Gateway to the Classics: Display Item
Jean Henri Fabre

Other Wheat Products

"B ESIDES the best of bread, we are indebted to wheat for macaroni, vermicelli, and other similar products manufactured chiefly in Italy."

"Vermicelli is in the shape of long worms," observed Jules.

"Yes, it is precisely from its resemblance to a mass of long worms that it gets its name of vermicelli, which means 'little worms.' "

"And macaroni," Marie put in, "which makes just as good a dish, seasoned with cheese, is in the shape of long, slender tubes."

"Besides these two," Claire hastened to add, "there are any number of other shapes—stars, circles, ovals, hearts. I have even seen the letters of the alphabet; the first time I noticed them I was surprised to find every one of the letters in a single spoonful of soup. It must take a long time to cut the dough into all those little pieces, all so beautifully shaped."

"No time at all, my dear," Uncle Paul assured her. "In a twinkling, by means of machinery, there is turned out any quantity of those beautiful shapes you admire so much. Let us talk a little about how they are made.

"As you now know, the most nutritive part of wheat is the gluten, which may be compared, in respect to nourishment, with meat itself. Therefore in these Italian products wheats having the highest percentage of gluten are used. They come from hot countries, notably from Sicily, Africa, and Asia. In making the dough very little water is used, in order to get a firm dough; and to improve its taste and color it is customary to add a little salt and saffron. This dough is put into a metal case, the bottom of which is pierced with a number of holes, some round, some ring-shaped, some representing stars, some formed like hearts, flowers, letters of the alphabet, etc.—in fact, any shape desired. The dough is pressed through these openings and thus made to take the various forms I have mentioned. If the bottom is merely pierced with small round holes, the dough will come out of the case in long round threads as vermicelli."

"Why, that's as easy as saying good morning!" cried Claire.

"If the bottom is pierced with ring-shaped openings, the result will be of a larger size and known as macaroni."

"But I see one difficulty, Uncle Paul," objected Marie. "The openings in the bottom cannot be perfect rings, for then the piece in the middle would have nothing to hold it."

"Very true. Accordingly the ring-like openings are not complete, and the macaroni comes through split all down its length. But the two edges of the fresh dough unite as soon as the opening is passed, stick together, and the wall of the tube is without a break.

"Lastly, if the openings are in the shape of narrow slits, what comes through will take the form of thin ribbons or thongs."

"With openings shaped like stars," said Claire, "the dough pressed through will be in long grooved strings; but there won't be any stars such as we have in soup."

"To obtain these stars and other similar products, there is placed, a little to one side and under the case, a broad circular blade having a keen edge and revolving rapidly. At very short intervals it severs the strings of dough as they come out of their molds. Each of these segments is a star, oval, crescent, flower, or letter, according to the shape of the orifice that molds the string."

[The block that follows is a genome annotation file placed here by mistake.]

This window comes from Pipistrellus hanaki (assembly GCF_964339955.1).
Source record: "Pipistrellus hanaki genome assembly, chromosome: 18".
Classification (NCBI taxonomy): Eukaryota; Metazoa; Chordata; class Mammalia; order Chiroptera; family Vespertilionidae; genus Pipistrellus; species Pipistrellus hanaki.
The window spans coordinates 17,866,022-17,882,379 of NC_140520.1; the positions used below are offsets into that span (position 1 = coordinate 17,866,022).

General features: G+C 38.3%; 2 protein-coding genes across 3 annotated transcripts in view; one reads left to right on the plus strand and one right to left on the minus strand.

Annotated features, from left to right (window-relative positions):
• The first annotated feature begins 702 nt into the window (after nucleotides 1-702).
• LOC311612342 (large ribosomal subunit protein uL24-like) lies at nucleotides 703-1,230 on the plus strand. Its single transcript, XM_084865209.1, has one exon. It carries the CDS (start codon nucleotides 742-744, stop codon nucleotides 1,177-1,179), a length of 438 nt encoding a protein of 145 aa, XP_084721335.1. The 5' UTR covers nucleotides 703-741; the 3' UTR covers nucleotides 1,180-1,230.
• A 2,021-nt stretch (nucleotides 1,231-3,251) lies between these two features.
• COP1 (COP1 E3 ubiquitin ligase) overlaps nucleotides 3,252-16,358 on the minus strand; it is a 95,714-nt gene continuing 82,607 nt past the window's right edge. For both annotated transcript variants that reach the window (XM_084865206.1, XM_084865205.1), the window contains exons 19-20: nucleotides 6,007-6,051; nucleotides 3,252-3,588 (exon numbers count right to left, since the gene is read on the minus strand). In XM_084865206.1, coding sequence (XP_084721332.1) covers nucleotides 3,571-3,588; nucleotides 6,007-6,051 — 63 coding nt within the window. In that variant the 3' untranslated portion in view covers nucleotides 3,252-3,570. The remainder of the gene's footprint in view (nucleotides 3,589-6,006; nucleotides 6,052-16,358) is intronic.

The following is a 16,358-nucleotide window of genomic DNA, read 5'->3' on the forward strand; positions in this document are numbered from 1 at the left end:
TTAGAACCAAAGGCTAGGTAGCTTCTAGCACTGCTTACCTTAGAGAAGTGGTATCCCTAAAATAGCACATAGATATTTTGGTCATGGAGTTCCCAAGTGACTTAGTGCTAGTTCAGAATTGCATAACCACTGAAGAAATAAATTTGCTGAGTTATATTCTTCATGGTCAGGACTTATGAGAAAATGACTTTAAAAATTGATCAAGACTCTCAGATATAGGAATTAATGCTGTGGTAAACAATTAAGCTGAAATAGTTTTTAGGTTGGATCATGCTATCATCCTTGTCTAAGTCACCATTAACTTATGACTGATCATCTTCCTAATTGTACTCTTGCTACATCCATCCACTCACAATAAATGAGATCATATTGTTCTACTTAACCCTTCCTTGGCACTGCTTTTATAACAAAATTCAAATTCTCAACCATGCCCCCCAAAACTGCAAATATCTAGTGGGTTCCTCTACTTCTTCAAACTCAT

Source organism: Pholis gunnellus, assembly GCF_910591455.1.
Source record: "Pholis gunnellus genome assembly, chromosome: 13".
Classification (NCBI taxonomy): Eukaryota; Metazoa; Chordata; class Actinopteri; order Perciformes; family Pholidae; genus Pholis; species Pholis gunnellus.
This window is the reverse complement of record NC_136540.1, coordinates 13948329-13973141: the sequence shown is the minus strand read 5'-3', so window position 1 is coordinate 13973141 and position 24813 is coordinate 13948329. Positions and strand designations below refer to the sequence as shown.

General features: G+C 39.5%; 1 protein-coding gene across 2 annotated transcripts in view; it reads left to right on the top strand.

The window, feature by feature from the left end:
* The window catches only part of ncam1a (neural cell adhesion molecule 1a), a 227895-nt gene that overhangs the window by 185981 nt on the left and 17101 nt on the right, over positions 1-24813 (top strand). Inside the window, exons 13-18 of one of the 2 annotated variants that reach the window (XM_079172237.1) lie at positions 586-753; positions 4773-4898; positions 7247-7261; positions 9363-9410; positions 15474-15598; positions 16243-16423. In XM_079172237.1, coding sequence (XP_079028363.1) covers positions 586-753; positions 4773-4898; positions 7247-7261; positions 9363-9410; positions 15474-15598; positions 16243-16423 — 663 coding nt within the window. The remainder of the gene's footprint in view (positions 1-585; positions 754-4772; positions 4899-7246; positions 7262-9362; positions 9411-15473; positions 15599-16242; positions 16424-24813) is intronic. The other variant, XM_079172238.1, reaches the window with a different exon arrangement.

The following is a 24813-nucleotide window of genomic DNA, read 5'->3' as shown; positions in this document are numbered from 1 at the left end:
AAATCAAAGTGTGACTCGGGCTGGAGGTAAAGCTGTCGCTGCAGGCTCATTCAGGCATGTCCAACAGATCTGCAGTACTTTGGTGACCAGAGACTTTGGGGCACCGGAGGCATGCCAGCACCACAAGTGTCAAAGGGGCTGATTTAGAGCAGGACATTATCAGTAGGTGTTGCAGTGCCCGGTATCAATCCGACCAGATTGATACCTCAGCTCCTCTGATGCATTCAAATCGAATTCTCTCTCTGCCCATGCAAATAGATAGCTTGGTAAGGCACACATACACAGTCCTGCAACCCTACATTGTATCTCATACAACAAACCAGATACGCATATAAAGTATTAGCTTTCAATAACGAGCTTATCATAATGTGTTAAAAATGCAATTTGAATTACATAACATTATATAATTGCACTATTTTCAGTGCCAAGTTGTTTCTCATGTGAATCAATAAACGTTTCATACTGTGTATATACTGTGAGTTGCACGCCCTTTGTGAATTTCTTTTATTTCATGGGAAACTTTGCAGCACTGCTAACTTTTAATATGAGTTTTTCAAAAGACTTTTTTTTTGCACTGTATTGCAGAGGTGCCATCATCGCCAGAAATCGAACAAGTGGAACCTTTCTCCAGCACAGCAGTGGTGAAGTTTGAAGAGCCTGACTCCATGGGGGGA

"Now I understand," Claire rejoined. "A big knife goes backward and forward at the mouth of the mold, and there falls from the bottom of the case a shower of stars coming from the strings of dough which the knife cuts off very short. That is the way I get those little rounds of carrot that have such a beautiful yellow color they remind me of gold coins. You told us that the dough for making all these things is colored with a little saffron. I don't know what that is."

"Saffron is a plant cultivated in some of our departments, especially around Angoulême and Nemours. It yields a magnificent orange-yellow color, contained in three long and slender threads found in the very center of the flower. The flowers are gathered as fast as they open, but only these three thin threads are kept. The harvest is limited to this small part of the flower, so I leave you to imagine how many blossoms it takes to furnish a little of this coloring matter. These tiny threads, dried in the sun and reduced to powder, constitute the coloring-matter with which a beautiful yellow tint is given to dough for macaroni and similar products, so also to cakes, butter, and cream. Furthermore, saffron is sometimes used, in very small quantities, as a seasoning."



"Besides all these things you have been telling us about," said Marie, "we often have groats in our soup, and groats I take to be nothing but wheat grains without the bran."

"Since wheat, the richest in gluten of all the cereals, furnishes us macaroni and vermicelli and other similar food products, it is clear that it can itself serve as food without being first reduced to flour and then made into dough. We have simply to remove its outside covering by running it between two millstones only the thickness of a grain apart. The two stones, not being close enough together to crush the wheat and reduce it to flour, merely take away the coarse outside skin, that is to say the bran. The result of this operation is called groats, which we may regard as a sort of natural macaroni or vermicelli obtained at little cost with a few turns of the mill-wheel.

"Oats and barley also furnish groats. What is called pearl barley is barley groats rounded under the millstone in the form of little globules. Lastly, semolina is groats reduced to very small grains. In a word, it is wheat half ground and hence in particles coarser than ordinary flour. Another kind of semolina is made of dough such as is used for vermicelli: the dough is chopped up into a sort of fine sand instead of being molded in long strings."